March 23, 2022
A new initiative between ourselves and Police Scotland will see lost and stolen bikes recovered from across the city put to good use through the organisation’s rental scheme which provides green transport for staff and volunteers.
We provide day and residential support to 95 children and young people with learning disabilities and complex additional support needs across three campuses in the west of the city. It recently launched a campaign to raise £10 million over the next 10 years to expand its services to even more vulnerable children and young people.
Our on-site bike repair is a key part of their integrated approach to helping students gain confidence, learn new skills and reach their fullest potential – often achieving outcomes their families never thought possible. Bikes that cannot be reunited with their owners will be donated by the police to the charity and put through an ‘MOT’ at the workshop before being distributed to staff and volunteers throughout the estates. The partnership is also in the early stages of exploring how the bike share initiative can be expanded to other parts of the city.
Our sustainable development and social enterprise lead, Nicolas Nino-Ramirez, said: “Our partnership with Police Scotland, is an exciting next step in our programme to expand our involvement with the circular economy. Building strong working relationships with organisations throughout the region is a critical part of that. The donation of bikes will not only ensure our pupils can develop new skills but by providing green transport options to our staff and volunteers also helps us to continue our concerted efforts to significantly reduce our carbon emissions across our three estates.”
Police Scotland has already donated 30 bikes to the charity, with more to come.
Sergeant John McOuat from Police Scotland’s Westend and Hazlehead Community Policing Team, said: “It is great to be able to put the bikes from our lost and found department to such a worthwhile cause. We do everything we can to ensure lost or stolen bikes are returned to their rightful owners, however where this cannot be done either through bikes not being claimed or identified, we are delighted to be in this partnership with Camphill School Aberdeen, as a way for something positive to come out of a criminal offence which can have a very real impact on victims – some of whom rely on their bike as their main means of transport. We know that donating the bikes will make a big difference at Camphill and are proud to be able to help. ”
Constable Mark Irvine from Police Scotland’s North East Crime Reduction Unit, said: “Unfortunately bike theft continues to be all too commonplace with many bikes being stolen to order by organised crime gangs. Around 60% of all bike thefts occur when the owner didn’t secure their bike, either forgetting to or thinking that it was safe. “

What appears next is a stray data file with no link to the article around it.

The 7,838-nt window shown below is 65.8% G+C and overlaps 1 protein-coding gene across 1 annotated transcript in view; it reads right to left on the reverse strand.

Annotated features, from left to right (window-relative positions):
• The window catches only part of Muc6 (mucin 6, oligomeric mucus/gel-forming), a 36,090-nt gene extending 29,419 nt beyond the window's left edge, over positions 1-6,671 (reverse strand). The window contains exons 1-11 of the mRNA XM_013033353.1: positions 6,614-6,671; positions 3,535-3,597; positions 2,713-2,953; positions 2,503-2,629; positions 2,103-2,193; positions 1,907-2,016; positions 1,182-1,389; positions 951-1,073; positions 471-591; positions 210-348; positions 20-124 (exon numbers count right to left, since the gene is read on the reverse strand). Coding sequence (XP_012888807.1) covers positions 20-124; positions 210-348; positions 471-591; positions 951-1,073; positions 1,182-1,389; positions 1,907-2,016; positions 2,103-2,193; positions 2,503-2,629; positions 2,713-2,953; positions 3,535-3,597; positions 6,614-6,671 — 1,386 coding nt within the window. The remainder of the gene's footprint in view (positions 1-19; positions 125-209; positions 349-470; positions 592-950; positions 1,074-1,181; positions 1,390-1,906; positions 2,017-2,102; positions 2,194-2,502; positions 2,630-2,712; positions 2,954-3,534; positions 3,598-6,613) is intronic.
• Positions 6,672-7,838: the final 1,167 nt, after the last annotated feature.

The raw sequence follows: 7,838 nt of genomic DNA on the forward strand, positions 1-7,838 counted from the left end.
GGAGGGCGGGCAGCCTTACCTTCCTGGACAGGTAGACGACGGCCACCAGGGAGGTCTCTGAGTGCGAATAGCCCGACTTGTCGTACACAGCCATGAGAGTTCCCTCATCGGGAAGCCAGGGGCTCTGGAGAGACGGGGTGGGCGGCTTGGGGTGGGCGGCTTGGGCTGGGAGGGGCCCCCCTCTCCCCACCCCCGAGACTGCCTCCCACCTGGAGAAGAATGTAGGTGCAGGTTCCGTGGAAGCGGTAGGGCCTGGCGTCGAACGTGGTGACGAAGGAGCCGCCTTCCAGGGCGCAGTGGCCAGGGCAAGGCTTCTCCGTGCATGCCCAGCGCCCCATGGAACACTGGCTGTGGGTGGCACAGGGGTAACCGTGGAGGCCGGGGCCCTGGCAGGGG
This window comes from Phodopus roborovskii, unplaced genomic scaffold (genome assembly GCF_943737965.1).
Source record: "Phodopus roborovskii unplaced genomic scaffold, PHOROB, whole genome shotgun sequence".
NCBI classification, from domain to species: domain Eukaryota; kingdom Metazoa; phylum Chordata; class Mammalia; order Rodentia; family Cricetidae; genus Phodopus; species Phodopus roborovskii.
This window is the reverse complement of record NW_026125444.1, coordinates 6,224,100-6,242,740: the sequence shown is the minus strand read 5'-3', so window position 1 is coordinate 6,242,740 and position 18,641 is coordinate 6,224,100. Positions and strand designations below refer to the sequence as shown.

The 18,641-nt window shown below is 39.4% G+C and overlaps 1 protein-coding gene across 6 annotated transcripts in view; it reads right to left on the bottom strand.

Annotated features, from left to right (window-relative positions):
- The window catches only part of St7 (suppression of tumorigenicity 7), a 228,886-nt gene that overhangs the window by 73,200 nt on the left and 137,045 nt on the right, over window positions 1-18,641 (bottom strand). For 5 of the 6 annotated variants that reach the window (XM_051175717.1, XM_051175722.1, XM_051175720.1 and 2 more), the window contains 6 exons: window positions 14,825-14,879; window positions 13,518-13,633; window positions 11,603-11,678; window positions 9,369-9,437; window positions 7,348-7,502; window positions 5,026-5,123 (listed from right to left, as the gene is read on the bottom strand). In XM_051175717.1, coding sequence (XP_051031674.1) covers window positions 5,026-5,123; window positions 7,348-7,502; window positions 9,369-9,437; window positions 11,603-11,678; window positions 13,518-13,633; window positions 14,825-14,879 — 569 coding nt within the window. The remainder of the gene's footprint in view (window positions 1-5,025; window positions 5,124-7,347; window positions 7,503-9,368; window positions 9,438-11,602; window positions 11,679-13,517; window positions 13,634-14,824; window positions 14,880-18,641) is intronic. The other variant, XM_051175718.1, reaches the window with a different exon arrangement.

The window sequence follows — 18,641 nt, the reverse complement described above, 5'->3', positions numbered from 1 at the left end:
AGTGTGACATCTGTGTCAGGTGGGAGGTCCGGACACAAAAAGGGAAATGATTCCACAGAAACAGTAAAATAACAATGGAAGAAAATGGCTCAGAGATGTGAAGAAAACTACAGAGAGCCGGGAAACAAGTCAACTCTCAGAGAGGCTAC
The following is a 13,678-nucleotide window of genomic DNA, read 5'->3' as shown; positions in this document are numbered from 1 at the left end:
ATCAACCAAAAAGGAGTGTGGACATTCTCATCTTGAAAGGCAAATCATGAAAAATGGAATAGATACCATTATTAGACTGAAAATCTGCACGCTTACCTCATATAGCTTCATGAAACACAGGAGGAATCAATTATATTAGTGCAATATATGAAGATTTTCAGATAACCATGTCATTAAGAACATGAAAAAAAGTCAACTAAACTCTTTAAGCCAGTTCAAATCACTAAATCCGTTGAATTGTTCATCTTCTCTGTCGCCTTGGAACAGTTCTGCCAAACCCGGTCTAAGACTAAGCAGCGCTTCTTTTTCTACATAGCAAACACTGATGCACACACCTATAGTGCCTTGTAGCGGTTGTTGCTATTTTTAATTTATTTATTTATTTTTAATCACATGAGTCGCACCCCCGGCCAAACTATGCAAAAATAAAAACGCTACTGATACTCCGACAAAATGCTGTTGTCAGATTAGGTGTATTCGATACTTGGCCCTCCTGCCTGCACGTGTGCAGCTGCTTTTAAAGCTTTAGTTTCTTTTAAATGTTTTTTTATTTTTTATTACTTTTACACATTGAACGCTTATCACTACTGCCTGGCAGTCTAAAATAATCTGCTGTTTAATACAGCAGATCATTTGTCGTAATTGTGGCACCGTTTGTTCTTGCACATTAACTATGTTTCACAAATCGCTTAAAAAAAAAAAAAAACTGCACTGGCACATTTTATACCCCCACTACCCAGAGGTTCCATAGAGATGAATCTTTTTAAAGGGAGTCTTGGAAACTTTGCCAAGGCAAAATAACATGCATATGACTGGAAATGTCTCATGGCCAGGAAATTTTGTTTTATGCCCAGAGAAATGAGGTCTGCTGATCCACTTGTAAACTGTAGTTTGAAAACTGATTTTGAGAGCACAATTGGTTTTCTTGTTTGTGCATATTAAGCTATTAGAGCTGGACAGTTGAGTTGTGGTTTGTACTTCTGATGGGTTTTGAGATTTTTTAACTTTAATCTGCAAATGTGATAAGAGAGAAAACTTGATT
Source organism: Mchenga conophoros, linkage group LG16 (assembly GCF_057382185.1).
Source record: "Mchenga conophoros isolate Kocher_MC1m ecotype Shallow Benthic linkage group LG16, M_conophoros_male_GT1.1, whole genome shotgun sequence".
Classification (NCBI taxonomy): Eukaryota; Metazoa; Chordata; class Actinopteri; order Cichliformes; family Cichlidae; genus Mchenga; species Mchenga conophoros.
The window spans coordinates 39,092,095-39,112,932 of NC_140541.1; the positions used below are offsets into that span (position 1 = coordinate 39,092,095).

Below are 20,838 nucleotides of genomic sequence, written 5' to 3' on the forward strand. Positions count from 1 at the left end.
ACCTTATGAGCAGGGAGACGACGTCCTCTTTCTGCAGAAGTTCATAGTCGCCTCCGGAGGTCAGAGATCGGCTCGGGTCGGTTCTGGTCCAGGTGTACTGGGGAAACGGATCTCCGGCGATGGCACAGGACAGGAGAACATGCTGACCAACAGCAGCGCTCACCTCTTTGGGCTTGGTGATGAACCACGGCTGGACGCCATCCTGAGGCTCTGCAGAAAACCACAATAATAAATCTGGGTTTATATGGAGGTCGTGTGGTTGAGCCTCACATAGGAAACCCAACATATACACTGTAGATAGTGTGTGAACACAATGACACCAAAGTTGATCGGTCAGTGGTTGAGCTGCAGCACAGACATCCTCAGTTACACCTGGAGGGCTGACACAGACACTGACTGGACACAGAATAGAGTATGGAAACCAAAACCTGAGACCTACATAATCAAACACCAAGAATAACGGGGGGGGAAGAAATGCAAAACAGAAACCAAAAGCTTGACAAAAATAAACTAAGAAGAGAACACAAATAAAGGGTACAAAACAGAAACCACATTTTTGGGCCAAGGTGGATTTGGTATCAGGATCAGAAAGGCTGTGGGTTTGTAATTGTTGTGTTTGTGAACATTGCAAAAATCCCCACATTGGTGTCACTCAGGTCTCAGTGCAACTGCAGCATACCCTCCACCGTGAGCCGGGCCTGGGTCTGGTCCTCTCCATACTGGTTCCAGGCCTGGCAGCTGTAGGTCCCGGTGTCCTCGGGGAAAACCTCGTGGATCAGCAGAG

The partnership builds on an our initiative with local charity Stella’s Voice which sees hundreds of bikes upcycled each year which are then shipped to Moldova and donated to children who are the victims of human trafficking.
Sustainability is one of our core focuses, our FRUVER refillery shop, which minimises the use of packaging, sells organic produce reared and grown on the estate, crafts made from recycled materials such as alpaca wool from their own alpacas, and the use of e-bikes and an electric van used to distribute goods from the store to homes on the charity’s Murtle Estate.
Police Scotland advice for bike owners
1 REGISTER IT
Register your bike on a secure, Secured by Design (SBD) recognised national database. The police will check these databases if they find bikes in the possession of a criminal or in the street to identify the rightful owner.
2 RECORD IT
Remember to record as many details of your bike as you can, such as the make/model, size, colour, frame number plus any other distinguishing features, and take a photo.
3 DOUBLE-LOCK IT, SECURE IT AND LOCK THE LOT
It can take thieves as little as a few seconds to cut through some locks that haven’t achieved the Police Preferred Specification, so use two good quality locks, at least one of which is a D-lock (sometimes referred to as a U-lock).
- Secure your bike as close to the stand as possible to give any thieves little or no room to manoeuvre.
- Lock the frame and both wheels to the cycle parking stand. Locks are considered more vulnerable when they come in to contact with the ground, so keep them off the floor.